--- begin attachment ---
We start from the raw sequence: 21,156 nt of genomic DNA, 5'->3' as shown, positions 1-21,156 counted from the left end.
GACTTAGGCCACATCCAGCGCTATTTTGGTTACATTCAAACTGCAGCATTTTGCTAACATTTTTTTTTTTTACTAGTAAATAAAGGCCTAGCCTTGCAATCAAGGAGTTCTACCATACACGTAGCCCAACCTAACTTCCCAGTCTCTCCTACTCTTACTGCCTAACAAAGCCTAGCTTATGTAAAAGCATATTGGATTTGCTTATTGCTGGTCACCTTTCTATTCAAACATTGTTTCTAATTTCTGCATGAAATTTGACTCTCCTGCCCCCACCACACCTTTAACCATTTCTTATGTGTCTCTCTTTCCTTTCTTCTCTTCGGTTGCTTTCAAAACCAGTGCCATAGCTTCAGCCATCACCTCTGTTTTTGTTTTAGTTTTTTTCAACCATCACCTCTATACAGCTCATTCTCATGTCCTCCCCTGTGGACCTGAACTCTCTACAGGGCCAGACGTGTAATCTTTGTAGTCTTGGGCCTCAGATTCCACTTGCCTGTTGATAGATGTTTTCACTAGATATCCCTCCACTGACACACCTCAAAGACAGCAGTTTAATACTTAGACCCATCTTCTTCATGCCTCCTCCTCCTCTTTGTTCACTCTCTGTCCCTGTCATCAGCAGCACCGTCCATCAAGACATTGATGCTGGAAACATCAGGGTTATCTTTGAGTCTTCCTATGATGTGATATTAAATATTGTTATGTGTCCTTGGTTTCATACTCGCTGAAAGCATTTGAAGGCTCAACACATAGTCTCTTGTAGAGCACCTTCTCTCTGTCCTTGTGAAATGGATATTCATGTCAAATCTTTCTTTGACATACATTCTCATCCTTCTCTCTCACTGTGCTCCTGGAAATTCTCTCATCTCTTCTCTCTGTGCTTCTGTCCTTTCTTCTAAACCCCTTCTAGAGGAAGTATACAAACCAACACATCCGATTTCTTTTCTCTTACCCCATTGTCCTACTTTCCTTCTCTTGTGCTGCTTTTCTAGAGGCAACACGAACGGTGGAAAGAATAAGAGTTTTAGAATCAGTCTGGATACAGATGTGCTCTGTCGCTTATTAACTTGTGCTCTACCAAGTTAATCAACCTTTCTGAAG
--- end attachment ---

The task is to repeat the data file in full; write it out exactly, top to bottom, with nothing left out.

We start from the raw sequence: 21,156 nt of genomic DNA, 5'->3' as shown, positions 1-21,156 counted from the left end.
GACTTAGGCCACATCCAGCGCTATTTTGGTTACATTCAAACTGCAGCATTTTGCTAACATTTTTTTTTTTTACTAGTAAATAAAGGCCTAGCCTTGCAATCAAGGAGTTCTACCATACACGTAGCCCAACCTAACTTCCCAGTCTCTCCTACTCTTACTGCCTAACAAAGCCTAGCTTATGTAAAAGCATATTGGATTTGCTTATTGCTGGTCACCTTTCTATTCAAACATTGTTTCTAATTTCTGCATGAAATTTGACTCTCCTGCCCCCACCACACCTTTAACCATTTCTTATGTGTCTCTCTTTCCTTTCTTCTCTTCGGTTGCTTTCAAAACCAGTGCCATAGCTTCAGCCATCACCTCTGTTTTTGTTTTAGTTTTTTTCAACCATCACCTCTATACAGCTCATTCTCATGTCCTCCCCTGTGGACCTGAACTCTCTACAGGGCCAGACGTGTAATCTTTGTAGTCTTGGGCCTCAGATTCCACTTGCCTGTTGATAGATGTTTTCACTAGATATCCCTCCACTGACACACCTCAAAGACAGCAGTTTAATACTTAGACCCATCTTCTTCATGCCTCCTCCTCCTCTTTGTTCACTCTCTGTCCCTGTCATCAGCAGCACCGTCCATCAAGACATTGATGCTGGAAACATCAGGGTTATCTTTGAGTCTTCCTATGATGTGATATTAAATATTGTTATGTGTCCTTGGTTTCATACTCGCTGAAAGCATTTGAAGGCTCAACACATAGTCTCTTGTAGAGCACCTTCTCTCTGTCCTTGTGAAATGGATATTCATGTCAAATCTTTCTTTGACATACATTCTCATCCTTCTCTCTCACTGTGCTCCTGGAAATTCTCTCATCTCTTCTCTCTGTGCTTCTGTCCTTTCTTCTAAACCCCTTCTAGAGGAAGTATACAAACCAACACATCCGATTTCTTTTCTCTTACCCCATTGTCCTACTTTCCTTCTCTTGTGCTGCTTTTCTAGAGGCAACACGAACGGTGGAAAGAATAAGAGTTTTAGAATCAGTCTGGATACAGATGTGCTCTGTCGCTTATTAACTTGTGCTCTACCAAGTTAATCAACCTTTCTGAAG